This week we are celebrating national Children’s Week 2023 (from 20th to 29th October), with the theme: Children have the right to relax, play and take part in activities they enjoy (from Article 31, United Nations Convention on the Rights of the Child).
In 1989, world leaders made a historic commitment to the world’s children by adopting the United Nations Convention on the Rights of the Child. It has become the most widely ratified human rights treaty in history and has helped transform children’s lives around the world.
But it is sad to say that still to this day, yes even in Australia, not every child gets to enjoy a full childhood.
As a rights based body, the Office of the Guardian for Children and Young People is an ardent advocate for the UN convention on the Rights of the Child. We also believe in this years theme about the importance of children having fun, with our Charter of Rights stating, “I have the right to good health, fun and play” which includes, “relaxing, having fun and joining in activities that interest me”.
Having fun can mean lots of different things – playing with friends, playing a sport of choice, enjoying activities with others (like watching a movie, singing, dancing, playing music, going on outings to places of interest, being read to, sharing stories, celebrating special occasions, and going on holidays). It can also be as simple as having a good ‘belly laugh’. There are lots of psychological benefits to having fun too – it is energising, creates connection with others, reduces stress and elevates your mood by creating ‘feel good’ factor in your body.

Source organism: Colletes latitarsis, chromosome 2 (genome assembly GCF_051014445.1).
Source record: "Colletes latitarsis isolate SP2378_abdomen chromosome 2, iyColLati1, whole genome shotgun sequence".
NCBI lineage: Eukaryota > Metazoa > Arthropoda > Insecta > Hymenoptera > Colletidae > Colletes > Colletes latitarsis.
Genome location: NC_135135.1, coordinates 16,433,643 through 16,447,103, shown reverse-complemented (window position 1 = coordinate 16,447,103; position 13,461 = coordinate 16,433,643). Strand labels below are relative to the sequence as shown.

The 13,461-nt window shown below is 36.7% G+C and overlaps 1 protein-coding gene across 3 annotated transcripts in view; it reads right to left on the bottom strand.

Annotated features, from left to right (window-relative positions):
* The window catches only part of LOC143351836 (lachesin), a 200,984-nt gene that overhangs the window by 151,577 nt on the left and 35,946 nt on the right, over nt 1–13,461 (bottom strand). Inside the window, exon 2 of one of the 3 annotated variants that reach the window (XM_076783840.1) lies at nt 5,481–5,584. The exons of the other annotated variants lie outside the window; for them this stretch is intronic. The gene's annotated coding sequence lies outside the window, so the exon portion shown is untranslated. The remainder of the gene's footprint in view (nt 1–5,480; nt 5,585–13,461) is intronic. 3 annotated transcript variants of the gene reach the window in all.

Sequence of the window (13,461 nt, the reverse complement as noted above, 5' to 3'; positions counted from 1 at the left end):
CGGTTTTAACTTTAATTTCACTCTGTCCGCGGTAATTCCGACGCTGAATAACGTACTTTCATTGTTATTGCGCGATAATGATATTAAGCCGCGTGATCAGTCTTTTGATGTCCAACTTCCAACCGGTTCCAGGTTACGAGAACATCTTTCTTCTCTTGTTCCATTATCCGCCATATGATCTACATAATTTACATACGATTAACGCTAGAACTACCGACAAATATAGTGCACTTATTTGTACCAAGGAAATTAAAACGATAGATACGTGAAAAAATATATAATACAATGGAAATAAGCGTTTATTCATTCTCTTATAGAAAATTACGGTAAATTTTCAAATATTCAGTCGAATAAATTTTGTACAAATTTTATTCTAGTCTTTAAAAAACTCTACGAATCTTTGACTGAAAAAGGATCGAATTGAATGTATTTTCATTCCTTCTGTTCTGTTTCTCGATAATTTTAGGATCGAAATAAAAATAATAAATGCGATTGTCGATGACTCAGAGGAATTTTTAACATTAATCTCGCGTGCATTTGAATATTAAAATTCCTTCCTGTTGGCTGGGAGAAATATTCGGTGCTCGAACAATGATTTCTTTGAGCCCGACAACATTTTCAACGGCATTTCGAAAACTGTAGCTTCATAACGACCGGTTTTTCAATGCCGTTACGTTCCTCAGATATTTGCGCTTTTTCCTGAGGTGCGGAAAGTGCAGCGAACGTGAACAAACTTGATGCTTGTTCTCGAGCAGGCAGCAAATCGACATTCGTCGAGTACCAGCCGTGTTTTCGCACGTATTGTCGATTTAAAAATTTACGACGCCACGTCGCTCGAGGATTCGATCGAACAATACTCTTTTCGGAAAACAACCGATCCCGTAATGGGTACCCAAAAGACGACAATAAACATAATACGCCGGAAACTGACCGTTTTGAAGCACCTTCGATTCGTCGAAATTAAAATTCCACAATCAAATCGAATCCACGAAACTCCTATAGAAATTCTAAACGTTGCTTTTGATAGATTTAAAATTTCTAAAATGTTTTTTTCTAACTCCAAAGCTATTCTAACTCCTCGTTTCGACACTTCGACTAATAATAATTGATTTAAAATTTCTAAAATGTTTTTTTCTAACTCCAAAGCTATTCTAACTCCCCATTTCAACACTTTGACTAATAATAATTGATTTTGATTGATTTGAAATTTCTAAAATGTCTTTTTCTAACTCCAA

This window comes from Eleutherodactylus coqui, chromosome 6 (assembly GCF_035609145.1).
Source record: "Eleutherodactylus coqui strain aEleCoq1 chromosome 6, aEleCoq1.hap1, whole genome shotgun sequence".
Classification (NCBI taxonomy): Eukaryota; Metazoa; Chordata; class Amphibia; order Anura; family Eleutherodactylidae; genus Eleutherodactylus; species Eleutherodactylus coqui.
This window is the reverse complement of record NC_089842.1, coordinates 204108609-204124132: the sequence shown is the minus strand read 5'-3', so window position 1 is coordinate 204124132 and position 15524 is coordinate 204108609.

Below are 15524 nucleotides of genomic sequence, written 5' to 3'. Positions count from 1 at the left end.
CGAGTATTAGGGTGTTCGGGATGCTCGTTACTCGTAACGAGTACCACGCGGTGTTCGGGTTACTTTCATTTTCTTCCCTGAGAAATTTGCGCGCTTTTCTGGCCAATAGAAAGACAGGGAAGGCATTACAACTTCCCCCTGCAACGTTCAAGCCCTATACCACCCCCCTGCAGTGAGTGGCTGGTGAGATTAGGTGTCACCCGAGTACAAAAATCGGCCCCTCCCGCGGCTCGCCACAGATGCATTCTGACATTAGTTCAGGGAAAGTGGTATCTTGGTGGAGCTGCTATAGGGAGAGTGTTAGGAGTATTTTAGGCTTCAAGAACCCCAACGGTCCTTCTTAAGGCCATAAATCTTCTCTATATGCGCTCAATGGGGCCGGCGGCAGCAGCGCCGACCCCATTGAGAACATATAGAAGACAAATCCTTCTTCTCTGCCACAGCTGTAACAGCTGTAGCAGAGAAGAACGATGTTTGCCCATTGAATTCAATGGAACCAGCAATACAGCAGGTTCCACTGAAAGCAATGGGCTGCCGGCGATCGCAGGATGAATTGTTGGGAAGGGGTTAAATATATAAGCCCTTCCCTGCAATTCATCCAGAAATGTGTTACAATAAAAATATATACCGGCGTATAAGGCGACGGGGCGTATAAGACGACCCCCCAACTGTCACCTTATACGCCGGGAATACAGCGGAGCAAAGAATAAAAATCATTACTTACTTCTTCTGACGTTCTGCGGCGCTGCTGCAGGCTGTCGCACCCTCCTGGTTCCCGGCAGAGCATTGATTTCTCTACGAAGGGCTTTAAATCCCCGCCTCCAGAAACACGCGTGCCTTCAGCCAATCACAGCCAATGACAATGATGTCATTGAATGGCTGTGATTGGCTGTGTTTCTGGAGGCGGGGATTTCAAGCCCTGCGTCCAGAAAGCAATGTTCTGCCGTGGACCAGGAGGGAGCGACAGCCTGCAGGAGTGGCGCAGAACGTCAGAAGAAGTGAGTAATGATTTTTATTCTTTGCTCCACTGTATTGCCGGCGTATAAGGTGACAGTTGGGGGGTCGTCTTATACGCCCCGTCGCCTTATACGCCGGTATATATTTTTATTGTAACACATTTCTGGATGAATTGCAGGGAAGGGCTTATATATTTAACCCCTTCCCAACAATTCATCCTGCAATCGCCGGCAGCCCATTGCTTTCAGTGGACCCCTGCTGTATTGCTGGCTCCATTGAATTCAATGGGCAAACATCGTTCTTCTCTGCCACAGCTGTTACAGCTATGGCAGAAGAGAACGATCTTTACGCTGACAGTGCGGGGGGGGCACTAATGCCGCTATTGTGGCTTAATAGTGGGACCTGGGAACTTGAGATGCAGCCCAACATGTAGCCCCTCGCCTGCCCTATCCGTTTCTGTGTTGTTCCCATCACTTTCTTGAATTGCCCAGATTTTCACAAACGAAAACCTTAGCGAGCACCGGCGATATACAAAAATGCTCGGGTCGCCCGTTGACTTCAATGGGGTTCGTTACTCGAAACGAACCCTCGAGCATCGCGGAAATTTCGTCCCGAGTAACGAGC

Here are some of the things children and young people have told our office about how they have fun:
· 16-year-old ‘Jax’ has fun seeing his mates – “I’m a crack at games.”
· 15-year old ‘Jaimie’ loved playing a lead role in her school musical.
· 13-year-old ‘Connor’ loves playing hockey and going to Scouts.
· 12-year-old ‘Jack’ had lots of fun on a holiday to interstate with his foster family and really enjoys playing basketball, soccer and football.
· 11-year-old ‘Toni’ loves reading, especially Harry Potter books.
· 10-year-old ‘Maisie’ loves doing cooking and craft with her mentor.
· 7-year-old ‘Kyle’ loves going to markets with his carers.
· 5-year-old ‘Ryan’ has fun watching movies with his Nanna.
We encourage all children, young people, their carers and families to get into the spirit of Children’s Week, reflect on what the right to have fun means in practice, in terms of ‘who, what, when, where and how’, and to get involved in some of the fun activities offered in the community. Let’s celebrate our children and have fun together!
We also encourage those not familiar with the UN Convention on the Rights of the Child to research and embrace this historical and fundamentally world changing agreement/treaty!